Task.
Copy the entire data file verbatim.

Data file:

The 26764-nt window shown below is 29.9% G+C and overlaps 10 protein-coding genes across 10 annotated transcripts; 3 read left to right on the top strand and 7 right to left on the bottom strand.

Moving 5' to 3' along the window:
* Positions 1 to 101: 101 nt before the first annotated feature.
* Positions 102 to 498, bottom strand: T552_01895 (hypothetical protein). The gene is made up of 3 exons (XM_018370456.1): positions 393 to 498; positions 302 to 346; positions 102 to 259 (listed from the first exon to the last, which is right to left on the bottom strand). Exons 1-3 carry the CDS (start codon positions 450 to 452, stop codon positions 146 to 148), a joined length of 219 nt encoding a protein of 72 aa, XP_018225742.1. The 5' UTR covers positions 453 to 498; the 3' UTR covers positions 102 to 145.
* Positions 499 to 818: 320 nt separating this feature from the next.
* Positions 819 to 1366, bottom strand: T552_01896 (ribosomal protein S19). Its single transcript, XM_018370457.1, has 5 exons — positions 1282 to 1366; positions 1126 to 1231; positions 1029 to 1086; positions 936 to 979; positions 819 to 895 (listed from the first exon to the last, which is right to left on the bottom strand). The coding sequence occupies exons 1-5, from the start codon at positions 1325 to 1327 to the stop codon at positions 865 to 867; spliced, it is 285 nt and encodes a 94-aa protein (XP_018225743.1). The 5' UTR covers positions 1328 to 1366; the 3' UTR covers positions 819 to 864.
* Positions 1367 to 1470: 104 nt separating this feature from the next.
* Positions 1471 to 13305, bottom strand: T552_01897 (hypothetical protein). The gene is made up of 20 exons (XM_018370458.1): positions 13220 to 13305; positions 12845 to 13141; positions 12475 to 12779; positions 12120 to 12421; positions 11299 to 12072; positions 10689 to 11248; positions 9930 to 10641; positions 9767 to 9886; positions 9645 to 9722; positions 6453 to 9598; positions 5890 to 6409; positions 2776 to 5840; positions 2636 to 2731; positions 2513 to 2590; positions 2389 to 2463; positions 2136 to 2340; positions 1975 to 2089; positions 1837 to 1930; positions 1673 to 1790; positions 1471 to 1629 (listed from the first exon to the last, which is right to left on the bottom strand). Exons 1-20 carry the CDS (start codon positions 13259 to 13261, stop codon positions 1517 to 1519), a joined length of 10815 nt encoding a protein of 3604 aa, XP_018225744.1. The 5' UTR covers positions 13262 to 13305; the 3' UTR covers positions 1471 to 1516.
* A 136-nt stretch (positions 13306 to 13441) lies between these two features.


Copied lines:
The 26764-nt window shown below is 29.9% G+C and overlaps 10 protein-coding genes across 10 annotated transcripts; 3 read left to right on the top strand and 7 right to left on the bottom strand.

Moving 5' to 3' along the window:
* Positions 1 to 101: 101 nt before the first annotated feature.
* Positions 102 to 498, bottom strand: T552_01895 (hypothetical protein). The gene is made up of 3 exons (XM_018370456.1): positions 393 to 498; positions 302 to 346; positions 102 to 259 (listed from the first exon to the last, which is right to left on the bottom strand). Exons 1-3 carry the CDS (start codon positions 450 to 452, stop codon positions 146 to 148), a joined length of 219 nt encoding a protein of 72 aa, XP_018225742.1. The 5' UTR covers positions 453 to 498; the 3' UTR covers positions 102 to 145.
* Positions 499 to 818: 320 nt separating this feature from the next.
* Positions 819 to 1366, bottom strand: T552_01896 (ribosomal protein S19). Its single transcript, XM_018370457.1, has 5 exons — positions 1282 to 1366; positions 1126 to 1231; positions 1029 to 1086; positions 936 to 979; positions 819 to 895 (listed from the first exon to the last, which is right to left on the bottom strand). The coding sequence occupies exons 1-5, from the start codon at positions 1325 to 1327 to the stop codon at positions 865 to 867; spliced, it is 285 nt and encodes a 94-aa protein (XP_018225743.1). The 5' UTR covers positions 1328 to 1366; the 3' UTR covers positions 819 to 864.
* Positions 1367 to 1470: 104 nt separating this feature from the next.
* Positions 1471 to 13305, bottom strand: T552_01897 (hypothetical protein). The gene is made up of 20 exons (XM_018370458.1): positions 13220 to 13305; positions 12845 to 13141; positions 12475 to 12779; positions 12120 to 12421; positions 11299 to 12072; positions 10689 to 11248; positions 9930 to 10641; positions 9767 to 9886; positions 9645 to 9722; positions 6453 to 9598; positions 5890 to 6409; positions 2776 to 5840; positions 2636 to 2731; positions 2513 to 2590; positions 2389 to 2463; positions 2136 to 2340; positions 1975 to 2089; positions 1837 to 1930; positions 1673 to 1790; positions 1471 to 1629 (listed from the first exon to the last, which is right to left on the bottom strand). Exons 1-20 carry the CDS (start codon positions 13259 to 13261, stop codon positions 1517 to 1519), a joined length of 10815 nt encoding a protein of 3604 aa, XP_018225744.1. The 5' UTR covers positions 13262 to 13305; the 3' UTR covers positions 1471 to 1516.
* A 136-nt stretch (positions 13306 to 13441) lies between these two features.